Acrylic montage of human shapes floating in space. Freedom feels like floating in space - falling, rising, and discovering - free to be you.
Falling, rising, and discovering – free to be you. Artist: Louise Taiaroa

Traveling with Pomegranates is a lovely story where mother and daughter authors, Sue Monk Kidd and Ann Kidd Taylor chronicle their evolving relationship on a trip to Greece.

Ann, soon to be married, recalls a recent event when her mother gifted her a small box – a wedding gift. Inside the box lay three linked pieces of chain with a card that read,

“Years ago, your father and I adopted this piece of chain as a symbol for our marriage. The two outer links represent each of our lives, and the center link, our marriage. It reminds us that we have independent lives, dreams, and journeys, but at the same time, we are joined in a center space where our lives are one.”

And that was the message I delivered to the young couple on their wedding day. Commitment and love – intrinsically woven, yet individually apart. To walk together and to walk alone. One a journey of togetherness the other a journey of self. I stood that day and hoped that what I shared would be as liberating for them as it was for me.  What I did not know at the time was just how tough ‘liberation’, is to attain.

Which brings me to my next question(s). Can a woman remain true to herself when she is in a committed relationship?  The most important relationship in your life is the relationship you have with yourself. But how do we live independent lives, dreams, and journeys? How do we walk alone, the journey of the self, amongst the committed togetherness of a long-term relationship? How do we stay single, AND be married? Tap, tap.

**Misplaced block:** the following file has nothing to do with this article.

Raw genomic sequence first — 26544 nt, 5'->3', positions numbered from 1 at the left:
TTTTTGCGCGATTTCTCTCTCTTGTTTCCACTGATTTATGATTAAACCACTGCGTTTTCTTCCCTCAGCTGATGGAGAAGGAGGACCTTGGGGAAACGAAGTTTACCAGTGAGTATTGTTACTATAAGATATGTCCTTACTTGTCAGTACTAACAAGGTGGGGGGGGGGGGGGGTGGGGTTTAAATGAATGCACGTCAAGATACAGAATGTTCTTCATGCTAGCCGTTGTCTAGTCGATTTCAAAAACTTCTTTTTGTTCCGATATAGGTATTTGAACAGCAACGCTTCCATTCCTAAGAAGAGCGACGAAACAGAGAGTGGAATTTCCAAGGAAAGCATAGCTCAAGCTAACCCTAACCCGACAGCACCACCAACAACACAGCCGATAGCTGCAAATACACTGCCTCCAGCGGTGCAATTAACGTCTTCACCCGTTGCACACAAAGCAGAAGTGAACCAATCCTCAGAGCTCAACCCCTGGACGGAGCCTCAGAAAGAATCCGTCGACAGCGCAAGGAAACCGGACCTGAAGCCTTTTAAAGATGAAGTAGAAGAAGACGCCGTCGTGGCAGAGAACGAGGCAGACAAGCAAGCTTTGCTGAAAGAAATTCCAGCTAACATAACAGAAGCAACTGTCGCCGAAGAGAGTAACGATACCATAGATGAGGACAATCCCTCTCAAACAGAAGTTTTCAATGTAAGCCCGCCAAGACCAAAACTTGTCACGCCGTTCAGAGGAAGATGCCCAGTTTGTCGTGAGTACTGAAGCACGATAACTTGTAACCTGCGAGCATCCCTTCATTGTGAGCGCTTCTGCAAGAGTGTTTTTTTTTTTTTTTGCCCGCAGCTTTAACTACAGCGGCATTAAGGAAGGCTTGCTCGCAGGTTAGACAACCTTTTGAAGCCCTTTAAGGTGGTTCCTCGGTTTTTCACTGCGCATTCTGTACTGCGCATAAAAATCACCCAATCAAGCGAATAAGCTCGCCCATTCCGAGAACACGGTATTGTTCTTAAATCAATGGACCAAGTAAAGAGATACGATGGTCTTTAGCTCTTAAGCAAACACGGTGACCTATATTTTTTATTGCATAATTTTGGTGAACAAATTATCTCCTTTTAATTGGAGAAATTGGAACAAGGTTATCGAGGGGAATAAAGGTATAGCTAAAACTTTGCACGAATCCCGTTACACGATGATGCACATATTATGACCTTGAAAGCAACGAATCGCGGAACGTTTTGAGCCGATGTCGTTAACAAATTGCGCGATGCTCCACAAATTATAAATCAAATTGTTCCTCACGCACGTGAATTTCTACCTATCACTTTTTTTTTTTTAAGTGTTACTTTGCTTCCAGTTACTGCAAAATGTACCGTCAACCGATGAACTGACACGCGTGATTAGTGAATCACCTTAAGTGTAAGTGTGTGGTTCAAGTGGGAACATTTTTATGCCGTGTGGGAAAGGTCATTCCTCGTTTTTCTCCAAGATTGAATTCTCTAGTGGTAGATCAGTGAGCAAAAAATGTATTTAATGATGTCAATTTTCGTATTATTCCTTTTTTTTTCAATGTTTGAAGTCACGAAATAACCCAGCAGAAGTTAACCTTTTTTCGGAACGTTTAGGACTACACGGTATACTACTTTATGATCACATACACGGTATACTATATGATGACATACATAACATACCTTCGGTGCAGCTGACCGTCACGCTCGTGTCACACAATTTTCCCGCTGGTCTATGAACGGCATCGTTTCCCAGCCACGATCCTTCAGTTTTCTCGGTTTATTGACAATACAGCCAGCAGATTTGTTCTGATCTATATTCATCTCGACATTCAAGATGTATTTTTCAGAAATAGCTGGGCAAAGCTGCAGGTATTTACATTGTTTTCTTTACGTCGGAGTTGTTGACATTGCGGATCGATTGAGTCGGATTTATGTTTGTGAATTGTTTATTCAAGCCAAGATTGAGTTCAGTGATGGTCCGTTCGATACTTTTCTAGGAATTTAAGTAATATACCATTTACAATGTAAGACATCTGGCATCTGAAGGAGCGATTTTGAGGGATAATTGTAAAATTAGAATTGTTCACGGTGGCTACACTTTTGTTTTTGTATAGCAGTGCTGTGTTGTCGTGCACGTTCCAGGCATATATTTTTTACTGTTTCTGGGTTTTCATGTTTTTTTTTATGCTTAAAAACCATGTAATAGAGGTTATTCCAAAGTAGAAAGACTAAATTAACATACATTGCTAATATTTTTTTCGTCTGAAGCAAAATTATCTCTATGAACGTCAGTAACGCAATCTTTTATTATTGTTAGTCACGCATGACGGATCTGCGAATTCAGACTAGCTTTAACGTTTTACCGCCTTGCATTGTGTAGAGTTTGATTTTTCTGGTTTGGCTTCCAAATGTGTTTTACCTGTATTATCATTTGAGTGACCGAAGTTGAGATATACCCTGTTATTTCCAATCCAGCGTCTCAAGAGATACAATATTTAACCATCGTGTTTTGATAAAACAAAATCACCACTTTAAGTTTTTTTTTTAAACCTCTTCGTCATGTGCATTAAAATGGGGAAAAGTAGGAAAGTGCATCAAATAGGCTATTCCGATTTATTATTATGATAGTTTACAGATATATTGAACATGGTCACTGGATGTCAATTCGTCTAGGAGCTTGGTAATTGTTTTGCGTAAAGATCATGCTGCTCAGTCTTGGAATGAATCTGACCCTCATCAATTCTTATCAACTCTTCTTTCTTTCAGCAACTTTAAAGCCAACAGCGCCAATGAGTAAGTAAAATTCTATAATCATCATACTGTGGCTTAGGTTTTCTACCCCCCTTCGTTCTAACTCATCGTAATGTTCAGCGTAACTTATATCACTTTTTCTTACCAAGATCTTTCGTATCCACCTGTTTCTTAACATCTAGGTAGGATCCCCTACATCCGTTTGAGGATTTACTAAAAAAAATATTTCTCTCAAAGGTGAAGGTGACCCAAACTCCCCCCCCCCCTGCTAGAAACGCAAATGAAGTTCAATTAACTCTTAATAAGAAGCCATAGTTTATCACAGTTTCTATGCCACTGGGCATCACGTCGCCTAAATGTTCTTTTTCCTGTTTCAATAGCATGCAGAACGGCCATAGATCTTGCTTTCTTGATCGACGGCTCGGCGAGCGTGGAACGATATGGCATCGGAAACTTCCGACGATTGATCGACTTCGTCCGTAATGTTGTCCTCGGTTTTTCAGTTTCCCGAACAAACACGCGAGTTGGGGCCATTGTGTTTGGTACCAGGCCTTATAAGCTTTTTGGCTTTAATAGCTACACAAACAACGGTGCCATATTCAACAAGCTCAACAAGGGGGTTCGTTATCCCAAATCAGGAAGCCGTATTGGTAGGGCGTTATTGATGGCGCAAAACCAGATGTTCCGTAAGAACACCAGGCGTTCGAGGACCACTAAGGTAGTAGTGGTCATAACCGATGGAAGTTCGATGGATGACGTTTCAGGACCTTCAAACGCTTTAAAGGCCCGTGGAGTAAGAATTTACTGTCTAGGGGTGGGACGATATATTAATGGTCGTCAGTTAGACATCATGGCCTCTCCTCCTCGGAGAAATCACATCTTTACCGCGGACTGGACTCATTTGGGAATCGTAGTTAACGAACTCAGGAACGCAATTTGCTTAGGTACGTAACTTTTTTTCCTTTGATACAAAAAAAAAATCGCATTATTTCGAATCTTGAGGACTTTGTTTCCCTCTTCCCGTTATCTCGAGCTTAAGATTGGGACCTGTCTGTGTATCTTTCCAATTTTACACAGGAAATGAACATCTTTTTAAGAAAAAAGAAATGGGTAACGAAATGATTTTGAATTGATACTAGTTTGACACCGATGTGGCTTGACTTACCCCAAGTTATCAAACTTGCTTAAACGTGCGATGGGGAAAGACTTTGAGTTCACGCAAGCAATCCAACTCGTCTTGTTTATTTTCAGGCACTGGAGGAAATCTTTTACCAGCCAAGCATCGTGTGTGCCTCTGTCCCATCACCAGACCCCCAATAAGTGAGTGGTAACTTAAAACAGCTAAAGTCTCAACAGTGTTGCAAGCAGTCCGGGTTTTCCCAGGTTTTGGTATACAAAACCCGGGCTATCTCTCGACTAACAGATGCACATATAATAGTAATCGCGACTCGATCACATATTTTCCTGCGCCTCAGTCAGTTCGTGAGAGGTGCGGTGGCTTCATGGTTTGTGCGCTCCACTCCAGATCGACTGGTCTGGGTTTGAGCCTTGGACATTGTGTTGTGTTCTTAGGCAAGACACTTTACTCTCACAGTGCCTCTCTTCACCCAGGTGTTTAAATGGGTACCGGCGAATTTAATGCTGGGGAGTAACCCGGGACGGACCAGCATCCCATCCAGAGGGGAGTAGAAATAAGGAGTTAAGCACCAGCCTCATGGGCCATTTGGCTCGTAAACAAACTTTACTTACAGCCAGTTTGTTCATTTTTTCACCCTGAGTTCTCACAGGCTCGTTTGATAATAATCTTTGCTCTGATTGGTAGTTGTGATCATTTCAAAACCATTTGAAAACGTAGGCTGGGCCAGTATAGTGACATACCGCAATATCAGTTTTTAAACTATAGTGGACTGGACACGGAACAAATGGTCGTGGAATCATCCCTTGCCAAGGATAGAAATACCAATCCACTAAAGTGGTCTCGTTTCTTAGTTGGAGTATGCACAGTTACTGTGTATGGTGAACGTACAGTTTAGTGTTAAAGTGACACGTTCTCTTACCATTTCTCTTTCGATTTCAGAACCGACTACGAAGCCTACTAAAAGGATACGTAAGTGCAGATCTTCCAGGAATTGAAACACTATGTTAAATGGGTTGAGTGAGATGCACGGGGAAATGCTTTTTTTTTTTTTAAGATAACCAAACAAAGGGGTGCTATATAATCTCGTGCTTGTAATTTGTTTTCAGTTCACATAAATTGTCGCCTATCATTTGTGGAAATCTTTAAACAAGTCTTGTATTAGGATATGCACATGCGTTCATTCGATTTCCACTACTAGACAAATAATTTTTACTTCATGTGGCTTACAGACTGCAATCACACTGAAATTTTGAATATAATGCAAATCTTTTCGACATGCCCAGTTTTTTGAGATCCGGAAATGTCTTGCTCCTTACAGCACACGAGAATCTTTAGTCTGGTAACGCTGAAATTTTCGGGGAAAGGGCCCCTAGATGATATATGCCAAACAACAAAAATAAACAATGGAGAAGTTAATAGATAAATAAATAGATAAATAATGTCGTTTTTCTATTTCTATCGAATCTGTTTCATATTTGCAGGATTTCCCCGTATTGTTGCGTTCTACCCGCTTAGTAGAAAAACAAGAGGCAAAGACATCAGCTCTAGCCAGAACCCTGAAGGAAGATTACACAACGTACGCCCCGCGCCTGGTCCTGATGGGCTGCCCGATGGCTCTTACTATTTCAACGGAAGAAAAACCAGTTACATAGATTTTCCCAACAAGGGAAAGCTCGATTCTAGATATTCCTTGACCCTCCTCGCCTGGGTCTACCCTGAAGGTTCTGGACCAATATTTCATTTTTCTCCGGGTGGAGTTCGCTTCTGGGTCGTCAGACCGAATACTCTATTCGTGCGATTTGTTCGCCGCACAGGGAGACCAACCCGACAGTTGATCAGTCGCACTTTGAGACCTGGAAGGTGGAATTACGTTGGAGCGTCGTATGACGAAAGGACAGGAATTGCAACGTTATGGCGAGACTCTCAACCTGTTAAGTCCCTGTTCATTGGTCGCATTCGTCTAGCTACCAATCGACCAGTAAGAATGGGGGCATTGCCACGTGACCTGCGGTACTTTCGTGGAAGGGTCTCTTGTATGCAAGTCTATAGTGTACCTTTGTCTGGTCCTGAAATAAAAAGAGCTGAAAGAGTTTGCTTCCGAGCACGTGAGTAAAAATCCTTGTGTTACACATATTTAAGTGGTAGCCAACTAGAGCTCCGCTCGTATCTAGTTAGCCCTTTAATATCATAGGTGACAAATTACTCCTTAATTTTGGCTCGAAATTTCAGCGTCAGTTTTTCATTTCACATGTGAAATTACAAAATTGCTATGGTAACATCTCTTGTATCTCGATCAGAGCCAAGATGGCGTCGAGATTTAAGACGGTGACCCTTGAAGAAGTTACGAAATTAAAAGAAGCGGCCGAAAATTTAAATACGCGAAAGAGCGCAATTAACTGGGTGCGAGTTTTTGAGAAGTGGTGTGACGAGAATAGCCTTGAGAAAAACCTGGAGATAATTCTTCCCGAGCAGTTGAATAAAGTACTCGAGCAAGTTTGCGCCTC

Tough questions I hope to explore in my next few blogs.

Doing nothing is scary stuff

Photo of Margaret Cunningham and 'Dixie' on Papamoa Beach

Day 6 of lockdown (at time of writing), and to be honest, my personal panic button is on high alert.

I have exercised madly, or should I say, madly exercised – both would be correct – I have cleaned, re cleaned, and re re-cleaned my house, baked and test trialed new recipes to the point my family is clearly becoming suspicious in a ‘we want you to take the first bite’, kind of way. And today the dog hid from me when I mentioned the ‘walk’ word.  Clearly I am not doing lockdown well.

My panic is completely irrational. Our household bubble of three adults, no parenting required, is comfortable. We have everything we need. What a great time to relax. To read a book. Be creative. To write. To be still. Instead I find myself being busy, in a super-human way, completing an array of inane, and completely unnecessary tasks.

It’s not the lockdown I’m terrified of. Nor is it relaxation. It’s the opportunity that scares me, the opportunity to be still – to do absolutely nothing.  I’m frightened of what may be discovered in the ‘nothing’ of doing nothing. I’m avoiding the ‘truth’ that may reveal itself in the stillness and quiet.

I’m not surprised I have this panic tussle going on – taking time out to be still, which was a big part of my life, has taken a back seat to a self-imposed busyness. And deep down I’ve felt what I call, ‘a spiritual nudging’ over this; a brief nudge, before I quickly brush it away.

I think we all become habitually busy. The hustle and bustle of the outside world touches everyone. Men, women and children – we’re always on, always connected, talking, always doing. There is little space left for stillness. There’s just so much going on and being still is not what we’re used to.